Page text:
Municipal Dreams celebrates the efforts and achievements of our early municipal reformers.
These men and women dreamed of a better world. But this was a dream built in bricks and mortar; an idealism rooted in the practical power of the local state to transform lives and raise the condition of the people.
I believe that the legacy of our early municipal reformers is unjustly neglected and often unfairly maligned. This is a modest attempt to record their story and set that record straight.
But I’m not naive. There were failures and missteps as well as successes. Mistakes are made, real-world limitations intervene, times change – the road to a better future is never easy. But at least that road was taken – however falteringly – and a better, fairer future striven for.
This isn’t a crudely party political blog but, at a time when the local state and directly provided public services are under unprecedented attack, the lessons of the past seem relevant. In other words, this is not an exercise in nostalgia but a reminder that it doesn’t have to be this way.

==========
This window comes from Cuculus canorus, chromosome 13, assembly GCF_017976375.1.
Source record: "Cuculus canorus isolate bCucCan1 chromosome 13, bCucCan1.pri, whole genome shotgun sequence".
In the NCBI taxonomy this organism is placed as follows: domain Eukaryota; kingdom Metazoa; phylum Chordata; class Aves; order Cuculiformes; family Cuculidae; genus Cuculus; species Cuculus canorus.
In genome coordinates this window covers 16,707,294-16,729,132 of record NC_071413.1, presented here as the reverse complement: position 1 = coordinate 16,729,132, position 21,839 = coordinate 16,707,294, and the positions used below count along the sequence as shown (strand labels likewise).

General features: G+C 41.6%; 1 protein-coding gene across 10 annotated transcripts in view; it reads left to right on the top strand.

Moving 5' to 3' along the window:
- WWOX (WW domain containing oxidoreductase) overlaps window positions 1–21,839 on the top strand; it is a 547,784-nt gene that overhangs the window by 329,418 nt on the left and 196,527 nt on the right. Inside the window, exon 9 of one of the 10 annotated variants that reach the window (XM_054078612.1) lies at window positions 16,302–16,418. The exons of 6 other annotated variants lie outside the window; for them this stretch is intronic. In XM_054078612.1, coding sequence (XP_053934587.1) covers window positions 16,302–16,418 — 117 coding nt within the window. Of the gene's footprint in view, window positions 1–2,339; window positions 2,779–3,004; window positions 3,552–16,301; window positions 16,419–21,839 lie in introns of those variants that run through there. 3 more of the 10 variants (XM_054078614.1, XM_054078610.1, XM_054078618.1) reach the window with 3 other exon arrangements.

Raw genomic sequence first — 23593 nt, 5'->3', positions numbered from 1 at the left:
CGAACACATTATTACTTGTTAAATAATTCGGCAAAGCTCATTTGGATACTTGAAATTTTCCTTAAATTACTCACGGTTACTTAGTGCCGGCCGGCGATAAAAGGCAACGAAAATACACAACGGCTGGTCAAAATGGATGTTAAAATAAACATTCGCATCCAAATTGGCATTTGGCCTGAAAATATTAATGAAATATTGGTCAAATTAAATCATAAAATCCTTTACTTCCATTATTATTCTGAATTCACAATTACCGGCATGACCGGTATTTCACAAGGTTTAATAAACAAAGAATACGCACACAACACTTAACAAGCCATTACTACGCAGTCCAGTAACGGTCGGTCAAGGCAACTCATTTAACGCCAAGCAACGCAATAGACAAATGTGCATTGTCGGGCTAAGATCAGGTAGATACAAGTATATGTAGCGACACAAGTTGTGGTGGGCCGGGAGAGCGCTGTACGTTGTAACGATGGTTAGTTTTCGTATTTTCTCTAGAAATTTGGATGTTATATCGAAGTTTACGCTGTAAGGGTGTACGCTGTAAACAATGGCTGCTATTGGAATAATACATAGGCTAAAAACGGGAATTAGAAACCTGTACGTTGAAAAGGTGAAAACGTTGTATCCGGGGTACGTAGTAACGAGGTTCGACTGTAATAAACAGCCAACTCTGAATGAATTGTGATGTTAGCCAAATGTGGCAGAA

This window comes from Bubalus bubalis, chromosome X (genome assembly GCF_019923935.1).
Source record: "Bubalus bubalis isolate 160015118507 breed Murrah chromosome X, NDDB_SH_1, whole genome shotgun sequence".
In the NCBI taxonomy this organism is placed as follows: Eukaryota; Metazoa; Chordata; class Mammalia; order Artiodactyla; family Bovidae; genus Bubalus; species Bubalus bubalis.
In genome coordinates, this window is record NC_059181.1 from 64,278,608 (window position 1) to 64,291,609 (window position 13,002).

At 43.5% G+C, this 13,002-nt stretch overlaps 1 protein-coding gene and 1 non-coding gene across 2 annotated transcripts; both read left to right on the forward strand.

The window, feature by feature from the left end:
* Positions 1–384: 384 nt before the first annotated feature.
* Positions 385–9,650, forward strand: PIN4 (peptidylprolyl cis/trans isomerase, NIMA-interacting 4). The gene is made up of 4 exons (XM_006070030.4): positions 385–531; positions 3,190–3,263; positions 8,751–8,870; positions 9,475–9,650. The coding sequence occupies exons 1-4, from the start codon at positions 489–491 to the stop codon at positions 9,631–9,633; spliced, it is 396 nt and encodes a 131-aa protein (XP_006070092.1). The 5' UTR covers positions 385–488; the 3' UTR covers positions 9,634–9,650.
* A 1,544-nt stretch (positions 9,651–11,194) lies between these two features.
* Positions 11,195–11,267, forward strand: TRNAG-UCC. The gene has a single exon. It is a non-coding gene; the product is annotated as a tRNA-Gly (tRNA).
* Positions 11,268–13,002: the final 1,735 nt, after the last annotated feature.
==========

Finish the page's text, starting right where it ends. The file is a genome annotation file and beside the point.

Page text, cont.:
In practical terms, I aim to add a new entry each week. These entries are not intended to be a record of only metropolitan politics: if there’s a London bias that reflects only my location and my access to archives.
I would welcome comments, suggestions and assistance in adding to this record of municipal dreams wherever they were dreamed and however they took shape.
You’ll find a little more about my background and interests in this interview on the UnstablePraxis website.